Friday, November 18, 2011

The Unlimited Dream Company by JG Ballard

Unlimited Dream CompanyUnlimited Dream Company by J.G. Ballard
My rating: 4 of 5 stars

I find it difficult to know how to talk about this book. I loved the vibrant writing and surreal story, but could not recommend this to 95% of the readers I know.

Why? Well, you see... Blake is a bit of a loser. He steals a plane and crashes it into the Thames at Shepperton, and that's when everything goes a bit strange. He develops strong desires for everyone and everything in the town (see 95% comment earlier). Just like in dreams, relationships have no consequences, people can fly and commune with the sea and forest creatures. Blake becomes like a pagan dream god - even spreading his semen around grows a tropical rainforest.

And yes, I said the word semen. Trust me, if you can't take it the two times in this review, this is not the book for you.

But maybe you are a reader who can push aside all of your senses of moral violation to enjoy the writing, the description, the dreamy world of this book. If you can, you should. I couldn't put it down. The aerial wedding scene is particularly memorable.

"When they had gone, I walked alone through the late afternoon, my damp suit covered with a coat of rainbows, a confetti of petals, celebrating my marriage with the meadow."

Other authors this reminds me of: Michel Houellebecq is the first one to come to mind.  A little squeeze of the little Thomas Pynchon I've read.  Maybe a little bit of the visceral imagery of Catherynne Valente - that squirmy edge between disturbing and beautiful.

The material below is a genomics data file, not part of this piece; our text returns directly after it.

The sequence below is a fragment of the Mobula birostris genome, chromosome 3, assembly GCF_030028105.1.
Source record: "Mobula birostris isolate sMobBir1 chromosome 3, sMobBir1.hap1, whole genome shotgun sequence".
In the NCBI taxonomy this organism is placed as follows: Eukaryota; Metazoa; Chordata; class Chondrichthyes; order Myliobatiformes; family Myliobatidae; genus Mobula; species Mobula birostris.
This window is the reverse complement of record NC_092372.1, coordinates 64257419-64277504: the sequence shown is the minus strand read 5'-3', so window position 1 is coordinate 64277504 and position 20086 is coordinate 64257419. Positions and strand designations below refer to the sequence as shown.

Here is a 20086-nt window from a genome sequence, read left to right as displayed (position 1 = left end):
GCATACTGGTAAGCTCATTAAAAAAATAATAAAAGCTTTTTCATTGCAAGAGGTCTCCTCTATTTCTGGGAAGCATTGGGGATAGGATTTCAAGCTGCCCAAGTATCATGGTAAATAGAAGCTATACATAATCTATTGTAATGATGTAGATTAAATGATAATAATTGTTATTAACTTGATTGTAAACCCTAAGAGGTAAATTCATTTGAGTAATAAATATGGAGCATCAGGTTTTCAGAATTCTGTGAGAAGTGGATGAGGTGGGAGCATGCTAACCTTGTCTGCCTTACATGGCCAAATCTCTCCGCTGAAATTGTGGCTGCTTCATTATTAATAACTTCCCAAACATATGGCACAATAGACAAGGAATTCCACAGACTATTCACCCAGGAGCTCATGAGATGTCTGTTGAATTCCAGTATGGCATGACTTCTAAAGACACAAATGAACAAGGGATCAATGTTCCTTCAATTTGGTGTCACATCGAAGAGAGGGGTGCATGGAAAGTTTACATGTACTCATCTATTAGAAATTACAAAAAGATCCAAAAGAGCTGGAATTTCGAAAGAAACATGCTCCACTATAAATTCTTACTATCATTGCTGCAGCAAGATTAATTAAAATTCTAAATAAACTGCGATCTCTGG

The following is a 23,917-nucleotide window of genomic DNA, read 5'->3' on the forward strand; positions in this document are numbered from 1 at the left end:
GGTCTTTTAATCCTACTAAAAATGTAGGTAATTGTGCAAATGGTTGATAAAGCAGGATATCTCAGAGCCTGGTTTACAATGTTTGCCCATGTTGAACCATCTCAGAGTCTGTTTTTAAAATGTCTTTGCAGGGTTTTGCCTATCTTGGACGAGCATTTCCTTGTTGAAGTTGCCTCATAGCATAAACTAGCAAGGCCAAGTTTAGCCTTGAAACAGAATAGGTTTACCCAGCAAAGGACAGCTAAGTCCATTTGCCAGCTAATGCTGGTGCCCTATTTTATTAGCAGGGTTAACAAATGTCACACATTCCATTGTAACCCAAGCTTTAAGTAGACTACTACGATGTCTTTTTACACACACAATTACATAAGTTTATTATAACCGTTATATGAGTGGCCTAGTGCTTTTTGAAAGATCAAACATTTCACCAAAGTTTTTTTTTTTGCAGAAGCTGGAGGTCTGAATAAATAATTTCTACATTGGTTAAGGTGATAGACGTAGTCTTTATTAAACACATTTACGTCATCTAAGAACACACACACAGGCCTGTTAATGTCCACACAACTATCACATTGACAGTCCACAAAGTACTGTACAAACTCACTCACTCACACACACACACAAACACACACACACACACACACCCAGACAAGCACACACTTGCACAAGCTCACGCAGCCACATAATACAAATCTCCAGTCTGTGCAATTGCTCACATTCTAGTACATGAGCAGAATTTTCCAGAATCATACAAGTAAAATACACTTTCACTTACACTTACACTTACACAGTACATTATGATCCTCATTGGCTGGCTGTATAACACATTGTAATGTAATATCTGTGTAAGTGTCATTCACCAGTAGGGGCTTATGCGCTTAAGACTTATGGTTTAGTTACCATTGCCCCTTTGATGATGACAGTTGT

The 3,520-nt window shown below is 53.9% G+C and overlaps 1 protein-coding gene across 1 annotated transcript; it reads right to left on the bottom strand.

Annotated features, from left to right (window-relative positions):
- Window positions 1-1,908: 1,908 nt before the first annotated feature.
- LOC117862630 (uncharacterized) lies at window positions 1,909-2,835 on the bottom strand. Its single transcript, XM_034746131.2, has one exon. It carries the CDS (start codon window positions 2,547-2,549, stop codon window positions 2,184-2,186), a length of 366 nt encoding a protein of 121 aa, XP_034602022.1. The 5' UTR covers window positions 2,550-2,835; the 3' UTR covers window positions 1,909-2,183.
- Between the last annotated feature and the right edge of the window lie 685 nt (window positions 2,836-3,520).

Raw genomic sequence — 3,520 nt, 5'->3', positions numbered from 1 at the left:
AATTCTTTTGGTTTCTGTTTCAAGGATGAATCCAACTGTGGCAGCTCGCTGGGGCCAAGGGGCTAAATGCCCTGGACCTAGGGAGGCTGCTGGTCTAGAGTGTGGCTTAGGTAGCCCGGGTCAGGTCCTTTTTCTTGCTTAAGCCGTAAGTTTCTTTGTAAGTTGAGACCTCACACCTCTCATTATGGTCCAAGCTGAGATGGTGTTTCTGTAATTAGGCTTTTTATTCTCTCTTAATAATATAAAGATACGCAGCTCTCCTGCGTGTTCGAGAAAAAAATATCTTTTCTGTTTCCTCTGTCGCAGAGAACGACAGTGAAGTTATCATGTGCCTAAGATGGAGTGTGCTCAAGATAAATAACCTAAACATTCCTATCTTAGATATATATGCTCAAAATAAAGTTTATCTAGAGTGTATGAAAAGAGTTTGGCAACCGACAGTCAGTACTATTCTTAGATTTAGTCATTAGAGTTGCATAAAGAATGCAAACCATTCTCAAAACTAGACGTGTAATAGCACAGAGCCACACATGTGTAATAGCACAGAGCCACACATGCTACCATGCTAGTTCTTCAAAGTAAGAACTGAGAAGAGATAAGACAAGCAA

Other things in general: The Birds, the story by Daphne du Maurier and made into a movie by Alfred Hitchcock.  There are multiple scenes in this filled by birds, and even if Ballard hasn't written it to be foreboding, I kept picturing that setting intertwined.  And in this one scene where the birds are dropping from the sky or popping out of his body - wow.

It also reminds me of the movie Pleasantville, only to an extreme. 


  1. Jenny... didn't you notice the oddest thing about the story -- is our protagonist, Blake, alive or dead? Or both?

  2. This sounds very odd. I'm not a big Ballard fan, I've read The Drowned World and thought it was only OK. Have you tried Empire of the Sun?

  3. @Rick - He seems to think both, sometimes simultaneously! What a strange world....

    @Sam - This was my first Ballard, and I want to read more for sure. The Complete Short Stories are appealing, and The Drowned World has long been on my to-read list.


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